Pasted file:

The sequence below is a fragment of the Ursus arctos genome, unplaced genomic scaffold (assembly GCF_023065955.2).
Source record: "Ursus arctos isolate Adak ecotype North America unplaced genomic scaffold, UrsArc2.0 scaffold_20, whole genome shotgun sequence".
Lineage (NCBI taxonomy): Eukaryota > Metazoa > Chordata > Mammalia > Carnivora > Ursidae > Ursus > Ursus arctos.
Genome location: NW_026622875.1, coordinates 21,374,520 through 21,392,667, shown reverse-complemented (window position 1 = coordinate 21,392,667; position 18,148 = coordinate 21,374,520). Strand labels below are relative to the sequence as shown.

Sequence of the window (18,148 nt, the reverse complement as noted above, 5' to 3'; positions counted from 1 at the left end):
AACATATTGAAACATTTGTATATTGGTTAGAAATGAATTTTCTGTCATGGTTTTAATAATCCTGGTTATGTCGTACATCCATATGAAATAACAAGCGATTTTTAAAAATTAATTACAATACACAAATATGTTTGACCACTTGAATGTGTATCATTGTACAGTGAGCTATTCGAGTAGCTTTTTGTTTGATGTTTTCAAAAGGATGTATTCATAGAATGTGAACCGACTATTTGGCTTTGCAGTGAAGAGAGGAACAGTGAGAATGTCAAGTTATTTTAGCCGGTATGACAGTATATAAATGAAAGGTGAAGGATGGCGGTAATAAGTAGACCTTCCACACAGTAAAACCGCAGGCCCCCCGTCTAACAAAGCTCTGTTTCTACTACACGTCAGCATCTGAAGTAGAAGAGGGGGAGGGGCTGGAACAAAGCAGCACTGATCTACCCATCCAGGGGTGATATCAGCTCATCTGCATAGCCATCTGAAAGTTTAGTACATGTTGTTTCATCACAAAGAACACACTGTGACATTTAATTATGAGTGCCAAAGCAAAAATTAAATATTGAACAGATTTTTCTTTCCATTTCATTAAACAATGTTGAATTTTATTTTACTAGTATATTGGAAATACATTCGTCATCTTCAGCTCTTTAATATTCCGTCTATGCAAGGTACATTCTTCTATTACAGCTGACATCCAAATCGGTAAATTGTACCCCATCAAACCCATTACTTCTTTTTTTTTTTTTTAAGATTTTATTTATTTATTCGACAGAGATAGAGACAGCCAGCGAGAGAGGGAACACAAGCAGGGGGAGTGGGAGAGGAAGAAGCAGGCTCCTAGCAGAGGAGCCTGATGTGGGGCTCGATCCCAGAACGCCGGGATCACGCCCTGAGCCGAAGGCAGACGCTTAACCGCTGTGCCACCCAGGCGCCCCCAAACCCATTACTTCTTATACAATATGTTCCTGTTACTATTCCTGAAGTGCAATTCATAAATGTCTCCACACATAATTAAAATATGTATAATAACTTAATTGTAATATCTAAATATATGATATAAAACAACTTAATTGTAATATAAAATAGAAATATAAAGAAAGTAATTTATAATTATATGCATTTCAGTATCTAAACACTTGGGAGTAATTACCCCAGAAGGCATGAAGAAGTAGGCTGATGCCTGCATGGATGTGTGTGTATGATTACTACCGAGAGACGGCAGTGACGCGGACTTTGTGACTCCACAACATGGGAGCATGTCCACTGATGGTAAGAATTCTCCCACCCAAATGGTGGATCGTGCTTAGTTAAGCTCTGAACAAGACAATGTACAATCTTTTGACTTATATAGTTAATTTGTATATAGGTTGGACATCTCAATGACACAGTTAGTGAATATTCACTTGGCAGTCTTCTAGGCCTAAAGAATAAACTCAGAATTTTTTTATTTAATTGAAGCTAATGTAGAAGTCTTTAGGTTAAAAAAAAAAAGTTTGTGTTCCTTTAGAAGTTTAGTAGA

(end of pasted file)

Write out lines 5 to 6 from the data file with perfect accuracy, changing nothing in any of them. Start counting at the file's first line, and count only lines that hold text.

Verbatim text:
Sequence of the window (18,148 nt, the reverse complement as noted above, 5' to 3'; positions counted from 1 at the left end):
AACATATTGAAACATTTGTATATTGGTTAGAAATGAATTTTCTGTCATGGTTTTAATAATCCTGGTTATGTCGTACATCCATATGAAATAACAAGCGATTTTTAAAAATTAATTACAATACACAAATATGTTTGACCACTTGAATGTGTATCATTGTACAGTGAGCTATTCGAGTAGCTTTTTGTTTGATGTTTTCAAAAGGATGTATTCATAGAATGTGAACCGACTATTTGGCTTTGCAGTGAAGAGAGGAACAGTGAGAATGTCAAGTTATTTTAGCCGGTATGACAGTATATAAATGAAAGGTGAAGGATGGCGGTAATAAGTAGACCTTCCACACAGTAAAACCGCAGGCCCCCCGTCTAACAAAGCTCTGTTTCTACTACACGTCAGCATCTGAAGTAGAAGAGGGGGAGGGGCTGGAACAAAGCAGCACTGATCTACCCATCCAGGGGTGATATCAGCTCATCTGCATAGCCATCTGAAAGTTTAGTACATGTTGTTTCATCACAAAGAACACACTGTGACATTTAATTATGAGTGCCAAAGCAAAAATTAAATATTGAACAGATTTTTCTTTCCATTTCATTAAACAATGTTGAATTTTATTTTACTAGTATATTGGAAATACATTCGTCATCTTCAGCTCTTTAATATTCCGTCTATGCAAGGTACATTCTTCTATTACAGCTGACATCCAAATCGGTAAATTGTACCCCATCAAACCCATTACTTCTTTTTTTTTTTTTTAAGATTTTATTTATTTATTCGACAGAGATAGAGACAGCCAGCGAGAGAGGGAACACAAGCAGGGGGAGTGGGAGAGGAAGAAGCAGGCTCCTAGCAGAGGAGCCTGATGTGGGGCTCGATCCCAGAACGCCGGGATCACGCCCTGAGCCGAAGGCAGACGCTTAACCGCTGTGCCACCCAGGCGCCCCCAAACCCATTACTTCTTATACAATATGTTCCTGTTACTATTCCTGAAGTGCAATTCATAAATGTCTCCACACATAATTAAAATATGTATAATAACTTAATTGTAATATCTAAATATATGATATAAAACAACTTAATTGTAATATAAAATAGAAATATAAAGAAAGTAATTTATAATTATATGCATTTCAGTATCTAAACACTTGGGAGTAATTACCCCAGAAGGCATGAAGAAGTAGGCTGATGCCTGCATGGATGTGTGTGTATGATTACTACCGAGAGACGGCAGTGACGCGGACTTTGTGACTCCACAACATGGGAGCATGTCCACTGATGGTAAGAATTCTCCCACCCAAATGGTGGATCGTGCTTAGTTAAGCTCTGAACAAGACAATGTACAATCTTTTGACTTATATAGTTAATTTGTATATAGGTTGGACATCTCAATGACACAGTTAGTGAATATTCACTTGGCAGTCTTCTAGGCCTAAAGAATAAACTCAGAATTTTTTTATTTAATTGAAGCTAATGTAGAAGTCTTTAGGTTAAAAAAAAAAAGTTTGTGTTCCTTTAGAAGTTTAGTAGA